Marcia Pullman is the victim, but she and her husband are most unpleasant characters. Marcia dies in the first chapter, yet much of the book is about her and her impact on the people around her. By the end, we feel we know her well. Was it hard to build her character only through the eyes of the people who knew her?
I suppose in some ways, I was unfair with Marcia, as, apart from the very beginning of the book, I don’t show her point of view. Everything the reader learns of her is through other people. However, I feel she is more symbolic than anything else. There is a new type of corruption in Zimbabwe which in some ways is quite difficult to explain. For years, people have pointed at the government as the main source of corruption, the implication being that anyone else is not corrupt. I feel many white people in particular are like this. People fail to see how they themselves are drawn into the web of corruption. If they do acknowledge it, it is with the sense of “well, everyone else is doing it,” or “how else are we supposed to survive?”
Perhaps ironically, there is no racism in this new type of corruption: Nigel Pullman teams up with the police; Marcia buys valuable antiques off old people (who would be mainly white) and gives them nothing for them.
I based Marcia on someone I met who did this very thing. Back in 2000, when many people were leaving the country due to the farm invasions, she would buy up lots of valuable antiques and ship them to the UK. Many people had beautiful furniture that had been in their families for generations, but they did not really know what they were worth, tending to view them as old rather than antique. The same thing happened with old cars. You used to see lots of Morris Minors around, for example, typically driven by old ladies who had had them for years and years. Then buyers came from places like South Africa and bought them for a song. It was criminal.
Edmund identifies a cast of suspects: Marcia’s husband; the Pullmans’ maid and gardener; the peculiar neighbor; Janet Peters, who was bullied by her, and Janet’s invalid mother; a mysterious woman interested in her old records; and Craig Martin, who has threatened her. Each seems, in a way, to illustrate a different aspect of modern life in Bulawayo. Was that part of your plan for the novel?
Yes, it was. As well as writing a crime novel, I also wished to explore modern-day Zimbabwean society. We have all become increasingly isolated and lonely. This is due to politics and also the dire economic situation. There are those, like Marcia Pullman, who look after themselves at the expense of others, and there are those, like Dorcas, the maid, and like Janet Peters, who cannot stand up for themselves.
Craig is a handyman with poor business skills and low self-esteem. Edmund dragoons him to help with the investigation—staking out suspects, driving him around. Despite their wide differences, they seem to have features in common both in their adult lives and in their childhood pasts. Is this a yin and yang situation?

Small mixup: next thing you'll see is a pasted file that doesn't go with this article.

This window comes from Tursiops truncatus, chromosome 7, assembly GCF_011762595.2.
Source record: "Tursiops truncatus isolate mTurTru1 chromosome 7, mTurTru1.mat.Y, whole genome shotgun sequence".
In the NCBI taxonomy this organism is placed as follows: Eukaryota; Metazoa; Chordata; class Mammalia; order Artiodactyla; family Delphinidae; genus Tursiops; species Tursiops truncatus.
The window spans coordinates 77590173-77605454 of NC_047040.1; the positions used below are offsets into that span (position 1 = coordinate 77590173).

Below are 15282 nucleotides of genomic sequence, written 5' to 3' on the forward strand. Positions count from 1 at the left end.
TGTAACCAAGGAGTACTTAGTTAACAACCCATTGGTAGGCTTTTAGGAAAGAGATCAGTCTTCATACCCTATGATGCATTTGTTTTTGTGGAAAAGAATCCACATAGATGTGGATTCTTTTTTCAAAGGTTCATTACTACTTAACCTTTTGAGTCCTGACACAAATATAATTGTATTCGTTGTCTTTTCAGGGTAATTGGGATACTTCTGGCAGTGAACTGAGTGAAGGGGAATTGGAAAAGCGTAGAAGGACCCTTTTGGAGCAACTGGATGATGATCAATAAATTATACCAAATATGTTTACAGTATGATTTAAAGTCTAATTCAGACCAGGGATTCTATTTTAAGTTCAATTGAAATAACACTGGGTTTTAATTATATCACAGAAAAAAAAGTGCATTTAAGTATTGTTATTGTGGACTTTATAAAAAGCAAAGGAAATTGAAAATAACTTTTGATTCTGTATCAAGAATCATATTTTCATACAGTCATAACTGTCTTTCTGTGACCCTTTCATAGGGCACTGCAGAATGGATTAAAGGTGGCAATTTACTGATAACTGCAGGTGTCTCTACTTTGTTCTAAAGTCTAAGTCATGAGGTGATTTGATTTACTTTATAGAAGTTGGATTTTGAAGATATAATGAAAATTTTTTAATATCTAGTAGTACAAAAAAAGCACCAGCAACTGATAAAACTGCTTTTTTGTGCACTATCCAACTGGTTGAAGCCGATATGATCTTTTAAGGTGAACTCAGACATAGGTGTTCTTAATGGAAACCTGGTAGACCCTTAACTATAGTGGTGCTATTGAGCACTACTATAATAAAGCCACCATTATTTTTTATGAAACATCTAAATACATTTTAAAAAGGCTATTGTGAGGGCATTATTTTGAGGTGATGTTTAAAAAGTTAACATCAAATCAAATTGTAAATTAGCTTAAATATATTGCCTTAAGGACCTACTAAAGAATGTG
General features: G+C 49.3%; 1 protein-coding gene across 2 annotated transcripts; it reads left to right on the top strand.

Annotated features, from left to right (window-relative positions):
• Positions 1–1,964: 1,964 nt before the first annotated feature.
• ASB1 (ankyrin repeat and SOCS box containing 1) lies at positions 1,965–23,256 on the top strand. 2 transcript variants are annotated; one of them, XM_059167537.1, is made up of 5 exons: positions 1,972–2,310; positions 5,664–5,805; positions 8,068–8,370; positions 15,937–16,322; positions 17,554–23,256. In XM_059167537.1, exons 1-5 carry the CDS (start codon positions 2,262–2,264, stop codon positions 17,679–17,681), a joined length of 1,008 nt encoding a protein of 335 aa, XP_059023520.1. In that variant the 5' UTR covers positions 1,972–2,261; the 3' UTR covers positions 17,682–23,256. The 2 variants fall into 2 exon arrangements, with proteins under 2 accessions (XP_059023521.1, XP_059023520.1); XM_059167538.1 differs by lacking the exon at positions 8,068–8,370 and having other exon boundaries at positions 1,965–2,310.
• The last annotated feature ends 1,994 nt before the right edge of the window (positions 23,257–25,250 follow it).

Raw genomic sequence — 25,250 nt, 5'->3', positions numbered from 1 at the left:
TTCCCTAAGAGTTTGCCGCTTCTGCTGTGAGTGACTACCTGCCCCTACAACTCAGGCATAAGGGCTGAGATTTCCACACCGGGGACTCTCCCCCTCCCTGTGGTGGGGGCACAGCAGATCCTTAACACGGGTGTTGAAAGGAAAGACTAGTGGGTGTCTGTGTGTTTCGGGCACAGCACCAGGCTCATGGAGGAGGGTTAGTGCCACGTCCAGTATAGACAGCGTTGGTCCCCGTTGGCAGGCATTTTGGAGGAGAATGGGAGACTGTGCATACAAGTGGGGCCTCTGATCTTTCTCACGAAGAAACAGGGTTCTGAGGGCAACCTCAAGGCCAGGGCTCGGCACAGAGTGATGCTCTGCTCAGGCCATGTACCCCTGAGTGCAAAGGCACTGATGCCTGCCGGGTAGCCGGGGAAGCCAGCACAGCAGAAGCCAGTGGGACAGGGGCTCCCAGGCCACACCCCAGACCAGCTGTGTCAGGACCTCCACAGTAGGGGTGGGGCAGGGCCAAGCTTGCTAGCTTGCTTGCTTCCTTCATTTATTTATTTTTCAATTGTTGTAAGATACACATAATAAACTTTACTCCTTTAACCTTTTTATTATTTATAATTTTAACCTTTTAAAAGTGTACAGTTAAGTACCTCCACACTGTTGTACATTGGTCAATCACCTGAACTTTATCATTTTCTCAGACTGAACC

Craig and Edmund have much in common. They both had a traumatic event happen in their childhoods, and they are both essentially quite lonely characters, unable to connect to others. However, Edmund is definitely much more organized and focused than Craig, who really is very lost. Somewhere along the line, they help each other. When Edmund asks Craig to do some investigating for him, it gives his life a sense of purpose, and he, in turn, can be of more practical help to Edmund.
Much of the story takes place in a historically white suburb near where the Pullmans live. Several of the inhabitants are hard up after the runaway inflation, but those that have access to hard currency—in one way or another—are doing much better. Did you set out to explore the effects of this modern dichotomy in the country?
Yes, definitely. Life in Zimbabwe has been very difficult over the last twenty years. Hyper inflation wiped out life savings and pensions for many people. The transition to the US dollar was very clumsily done as well, and many people lost money that way, too. Sometimes it feels that almost everyone is doing something dodgy in order to earn US dollars! There is very little appeal in doing a conventional job as the salaries are so low. I think the older generation have been very badly hit. They struggle to survive on ridiculously small pensions, and really battle to understand the value of the currency as there is the official government rate of exchange and then the black market rate, which varies considerably. The divide between the haves and the have nots is widening considerably.
Would you tell us something about what you are working on now?
I have finished my third novel, The Dying of The Light, and it is at the editing stage. It is set in Bulawayo in the late 1930s and is told from the perspective of a house servant who works for a wealthy lawyer and his wife. I have started a book for young adults called Going Up. It is set in modern-day Bulawayo and concerns a young man who has gotten into drinking and drugs. His wealthy grandfather gives him an ultimatum to get himself sorted out and hands him the responsibility of evicting vendors from an old department store that he owns and wishes to knock down. However, the young man soon begins to develop other plans for the building and sets out to restore it to its former glory.
Just lately, I have been thinking of another crime novel, and may even bring Edmund Dube back, this time as a private investigator. I think the crime genre is a perfect one in which to explore the decay at the heart of Zimbabwean society.